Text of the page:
I got my mitts on this pattern way back when and I think it’s fair to say it’s had a fair amount of love in my pattern stash since then. Initially I figured this pattern would be a good basic dress to have, having considered the actual pattern line drawings rather than focus on the hideousness that is the fabric choice on the envelope (why does it look like it would generate enough static electricity to power a small principality?!) 6301 is a mock wrap dress with just enough detailing to make it interesting; pleats to the sides of the bodice wrap front pieces (which are stitched together), variable sleeves and a couple of skirt options. I like wrap dresses, they flatter most woman, I think, and are a ‘safe’ perennial staple. They’re also supremely comfortable – a bit like wearing a nightdress in the daytime but, y’know, with the added advantage of allowing you to leave the house as well!
I’ve made this dress twice before; the first time as a wearable toile with 3/4 length sleeves in a royal blue Ponte Roma :
I was totally influenced by Jenny Rushmore of Cashmerette in my fabric choice the second time round, having admired the images of her modelling said fabric for her Appleton wrap dress. It’s a quality stretch polyester from John Kaldor which has worn and washed extremely well. I sourced mine from Minerva Crafts. This time I went for the short sleeve version which I thought would work better with the print.
This time round, I was sold on the fabric by another blogger, when the lovely Winnie from Scruffy Badger Time blogged one of her Monthly makes for Minerva using this Ovals viscose jersey fabric with a similar pattern. I knew I wanted viscose this time for its breathability. I like the fact that it’s reasonably bright but contains black in the mix so I can still wear it with black boots (I live in an array boots for the most part). Being the third time I’d sewn this dress up it came together really quickly (thankfully, as we had an electricity outtage which cost me a days’ sewing. Which also meant a day without a working kettle or broadband. First World problems eh!) Despite the fabric being really drapey and with a four-way stretch, I found it reasonably easy to work with. It was fine to press and it held a crease. I just had to pay the usual attention when cutting out and sewing to avoid distorting the fabric by allowing it to stretch. The finished dress feels quite weighty. Which brings me onto construction…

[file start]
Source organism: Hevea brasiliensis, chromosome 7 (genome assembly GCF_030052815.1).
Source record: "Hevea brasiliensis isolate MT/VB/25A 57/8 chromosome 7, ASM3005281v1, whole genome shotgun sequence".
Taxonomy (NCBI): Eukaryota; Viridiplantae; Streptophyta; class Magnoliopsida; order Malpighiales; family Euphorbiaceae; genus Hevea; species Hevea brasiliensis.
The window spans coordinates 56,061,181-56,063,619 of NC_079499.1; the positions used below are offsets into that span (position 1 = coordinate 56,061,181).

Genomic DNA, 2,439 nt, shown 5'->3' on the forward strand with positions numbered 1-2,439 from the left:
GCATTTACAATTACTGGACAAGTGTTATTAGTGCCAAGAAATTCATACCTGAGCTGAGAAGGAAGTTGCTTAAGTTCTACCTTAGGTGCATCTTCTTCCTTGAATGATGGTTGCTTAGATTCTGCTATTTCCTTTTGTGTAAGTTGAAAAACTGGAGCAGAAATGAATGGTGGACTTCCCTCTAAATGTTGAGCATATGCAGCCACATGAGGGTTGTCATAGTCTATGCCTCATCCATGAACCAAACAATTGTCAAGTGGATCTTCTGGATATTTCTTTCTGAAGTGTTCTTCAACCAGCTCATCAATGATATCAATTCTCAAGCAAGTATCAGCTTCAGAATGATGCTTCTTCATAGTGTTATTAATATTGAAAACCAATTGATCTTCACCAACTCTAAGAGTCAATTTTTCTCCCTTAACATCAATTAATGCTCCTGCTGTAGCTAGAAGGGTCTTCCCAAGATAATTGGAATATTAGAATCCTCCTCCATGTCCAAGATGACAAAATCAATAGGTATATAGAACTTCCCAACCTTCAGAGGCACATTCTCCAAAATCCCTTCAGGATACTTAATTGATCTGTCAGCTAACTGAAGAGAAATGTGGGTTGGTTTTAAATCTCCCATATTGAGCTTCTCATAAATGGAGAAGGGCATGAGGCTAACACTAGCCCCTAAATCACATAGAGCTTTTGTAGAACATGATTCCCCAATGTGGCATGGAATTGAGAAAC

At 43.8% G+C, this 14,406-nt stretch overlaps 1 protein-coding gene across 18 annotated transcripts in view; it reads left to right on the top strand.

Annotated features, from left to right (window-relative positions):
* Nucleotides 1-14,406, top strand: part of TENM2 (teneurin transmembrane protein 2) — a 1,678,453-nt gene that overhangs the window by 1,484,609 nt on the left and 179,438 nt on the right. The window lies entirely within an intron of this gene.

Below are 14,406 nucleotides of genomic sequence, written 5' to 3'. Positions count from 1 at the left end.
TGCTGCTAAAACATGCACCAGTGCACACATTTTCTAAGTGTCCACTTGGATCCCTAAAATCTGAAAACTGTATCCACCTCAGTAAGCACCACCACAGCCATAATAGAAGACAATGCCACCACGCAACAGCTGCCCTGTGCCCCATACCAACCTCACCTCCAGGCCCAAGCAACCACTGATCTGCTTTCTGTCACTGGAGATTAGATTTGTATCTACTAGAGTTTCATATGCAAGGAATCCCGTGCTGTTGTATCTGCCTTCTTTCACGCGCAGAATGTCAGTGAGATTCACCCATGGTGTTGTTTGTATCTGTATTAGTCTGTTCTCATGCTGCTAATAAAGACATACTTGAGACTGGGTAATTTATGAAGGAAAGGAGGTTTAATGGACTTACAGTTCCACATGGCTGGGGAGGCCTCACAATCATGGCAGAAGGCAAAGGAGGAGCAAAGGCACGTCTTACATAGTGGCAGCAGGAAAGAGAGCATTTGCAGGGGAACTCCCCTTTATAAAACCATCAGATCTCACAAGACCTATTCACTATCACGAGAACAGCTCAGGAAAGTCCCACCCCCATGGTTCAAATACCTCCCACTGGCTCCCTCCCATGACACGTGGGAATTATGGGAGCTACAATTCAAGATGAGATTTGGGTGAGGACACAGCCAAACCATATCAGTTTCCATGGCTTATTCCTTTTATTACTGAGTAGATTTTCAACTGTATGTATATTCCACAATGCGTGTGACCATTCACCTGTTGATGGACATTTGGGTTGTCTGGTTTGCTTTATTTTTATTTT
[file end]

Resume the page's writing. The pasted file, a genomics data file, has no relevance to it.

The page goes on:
I’d omitted the elastic waist casing on the previous two makes because, well, I couldn’t be bothered and I’d lazily figured the waist ties would be adequate. Which they were, sort of. However, this time I added it in. As I say, this fabric, en masse, has some decent weight to it and I didn’t want to feel that the waist seam and bodice was being pulled by the skirt, which is obviously the point of the elastic in the first place! I’m really glad I did as the waist ties then become merely a feature rather than overly functional and the whole thing just ‘sits’ more comfortably. Yeah baby I’m rocking the elasticated waist!